This means that the boars could still be carriers of the virus and potentially spread. Extensive testing may be necessary to determine which boars are persistently infected and should be eliminated.
The research, sponsored by the National Pork Board, suggests it may be useful to produce and sell PRRS-naïve boars to prevent spread of the PRRS virus.
The data also revealed that there is variation in the duration of virus shedding. One boar shed the virus in semen for four days, 70 days in another boar. There were no breed differences.
PRRS virus was detected for a longer period in semen than in serum or blood cells in four of seven boars. Virus was also found longer in serum than in blood cells in six of eight boars.
This study suggested boars may clear the PRRS virus in time. In one boar, virus could not be detected in serum, semen, white blood cells or tissues by 88 days after infection. Researchers suggested it may be possible to eliminate persistently infected boars using a 45-day quarantine plus evaluation of a tonsil biopsy by PCR.
Researcher: Jane Christopher-Hennings, DVM, South Dakota State University; Phone (605) 688-5171 or e-mail Jane_Christopher-Hennings@sdstate.edu.
Persistently infected sows can harbor and spread PRRS (porcine reproductive and respiratory syndrome) virus to naïve, non-infected sows over extended periods of time.
University of Minnesota researcher Scott Dee, DVM, coordinated placement of 12 PRRS-naïve, non-pregnant sows that were experimentally infected with PRRS virus, in individual isolation rooms for 42 to 56 days post-infection.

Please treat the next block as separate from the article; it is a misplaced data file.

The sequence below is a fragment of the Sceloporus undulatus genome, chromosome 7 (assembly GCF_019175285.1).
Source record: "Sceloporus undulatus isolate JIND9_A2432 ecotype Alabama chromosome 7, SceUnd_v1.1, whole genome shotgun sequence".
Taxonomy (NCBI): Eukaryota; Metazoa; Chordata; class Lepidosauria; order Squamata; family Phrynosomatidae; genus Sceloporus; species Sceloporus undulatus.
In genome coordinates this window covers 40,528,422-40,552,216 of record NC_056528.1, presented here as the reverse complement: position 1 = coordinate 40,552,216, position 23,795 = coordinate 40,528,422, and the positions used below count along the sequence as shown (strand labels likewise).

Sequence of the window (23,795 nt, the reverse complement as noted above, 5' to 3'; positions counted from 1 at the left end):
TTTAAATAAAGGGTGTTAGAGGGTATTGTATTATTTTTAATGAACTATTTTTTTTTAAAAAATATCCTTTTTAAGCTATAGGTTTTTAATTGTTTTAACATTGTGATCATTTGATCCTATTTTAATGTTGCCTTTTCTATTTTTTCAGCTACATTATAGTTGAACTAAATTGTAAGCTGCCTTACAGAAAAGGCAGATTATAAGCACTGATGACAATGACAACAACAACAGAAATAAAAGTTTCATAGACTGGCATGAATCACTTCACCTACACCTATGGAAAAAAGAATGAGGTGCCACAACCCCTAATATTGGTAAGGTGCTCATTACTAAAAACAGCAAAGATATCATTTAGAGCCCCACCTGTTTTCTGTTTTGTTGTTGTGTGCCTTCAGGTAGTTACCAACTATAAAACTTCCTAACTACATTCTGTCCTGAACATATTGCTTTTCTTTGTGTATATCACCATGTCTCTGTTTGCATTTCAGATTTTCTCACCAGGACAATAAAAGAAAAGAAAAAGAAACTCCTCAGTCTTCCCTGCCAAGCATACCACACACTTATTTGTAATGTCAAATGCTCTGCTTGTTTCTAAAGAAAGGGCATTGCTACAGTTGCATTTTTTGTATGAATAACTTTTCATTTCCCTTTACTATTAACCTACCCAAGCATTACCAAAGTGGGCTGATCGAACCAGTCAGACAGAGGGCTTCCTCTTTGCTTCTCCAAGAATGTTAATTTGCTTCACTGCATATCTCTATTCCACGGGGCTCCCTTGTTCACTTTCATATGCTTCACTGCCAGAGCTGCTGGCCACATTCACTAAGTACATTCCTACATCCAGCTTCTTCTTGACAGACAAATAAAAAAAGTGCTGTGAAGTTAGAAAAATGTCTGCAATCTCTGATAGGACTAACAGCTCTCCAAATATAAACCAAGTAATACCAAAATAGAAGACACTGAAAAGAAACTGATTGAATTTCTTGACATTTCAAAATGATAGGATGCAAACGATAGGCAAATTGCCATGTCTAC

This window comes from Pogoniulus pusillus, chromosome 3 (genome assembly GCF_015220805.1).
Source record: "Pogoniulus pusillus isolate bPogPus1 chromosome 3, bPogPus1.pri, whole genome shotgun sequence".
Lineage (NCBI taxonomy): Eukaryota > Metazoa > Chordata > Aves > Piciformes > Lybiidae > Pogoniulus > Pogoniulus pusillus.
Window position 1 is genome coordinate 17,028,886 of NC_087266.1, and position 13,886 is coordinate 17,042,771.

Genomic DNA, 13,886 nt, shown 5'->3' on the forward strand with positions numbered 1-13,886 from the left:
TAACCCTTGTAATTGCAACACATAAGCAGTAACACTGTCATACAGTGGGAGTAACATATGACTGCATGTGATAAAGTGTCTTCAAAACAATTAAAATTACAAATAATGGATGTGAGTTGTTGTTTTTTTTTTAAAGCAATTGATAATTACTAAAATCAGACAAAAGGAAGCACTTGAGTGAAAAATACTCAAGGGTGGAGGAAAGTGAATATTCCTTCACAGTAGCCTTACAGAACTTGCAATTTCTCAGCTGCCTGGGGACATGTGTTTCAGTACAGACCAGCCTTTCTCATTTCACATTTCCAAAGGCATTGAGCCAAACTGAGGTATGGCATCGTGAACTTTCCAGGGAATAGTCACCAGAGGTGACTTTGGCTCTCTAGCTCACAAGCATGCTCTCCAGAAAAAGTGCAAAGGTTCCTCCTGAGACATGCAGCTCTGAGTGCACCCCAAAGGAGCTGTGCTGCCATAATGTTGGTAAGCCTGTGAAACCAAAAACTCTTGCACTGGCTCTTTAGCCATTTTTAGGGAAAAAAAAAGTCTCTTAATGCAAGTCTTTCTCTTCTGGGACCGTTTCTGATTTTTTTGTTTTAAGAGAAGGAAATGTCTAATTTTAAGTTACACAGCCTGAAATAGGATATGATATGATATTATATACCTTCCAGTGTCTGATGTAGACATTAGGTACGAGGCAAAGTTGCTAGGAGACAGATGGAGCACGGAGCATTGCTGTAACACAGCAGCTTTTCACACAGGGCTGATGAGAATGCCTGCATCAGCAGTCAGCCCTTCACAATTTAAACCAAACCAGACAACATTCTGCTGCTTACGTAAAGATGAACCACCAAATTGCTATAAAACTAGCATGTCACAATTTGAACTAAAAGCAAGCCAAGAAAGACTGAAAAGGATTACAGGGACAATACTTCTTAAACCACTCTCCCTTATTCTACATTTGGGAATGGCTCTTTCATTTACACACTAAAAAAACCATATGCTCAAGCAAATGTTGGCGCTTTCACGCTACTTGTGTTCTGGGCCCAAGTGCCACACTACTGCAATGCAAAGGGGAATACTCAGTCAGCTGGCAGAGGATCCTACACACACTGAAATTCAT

Then one naïve sow was placed in each isolation room, divided by a gate, allowing nose-to-nose contact with a single infected sow. The infected sow was not shedding virus at the time of contact with the naïve sow.
Upon testing of the naïve sows, infectious PRRS virus was isolated from three of the 12 sows at 49, 56 and 86 days post-infection and was verified by polymerase chain reaction testing.
Further testing confirmed that the virus used to infect the naïve sows was the same virus that was isolated from the three infected sows at the completion of the study.
Virus persistence provides evidence that herd closure periods of three months are not adequate for ensuring elimination of PRRS virus.
Further studies need to be implemented with larger numbers to determine the length of time breeding herds need to be closed to the introduction of replacement stock.
Researcher: Scott Dee, DVM, University of Minnesota. Phone Dee at (612) 625-4786 or e-mail firstname.lastname@example.org.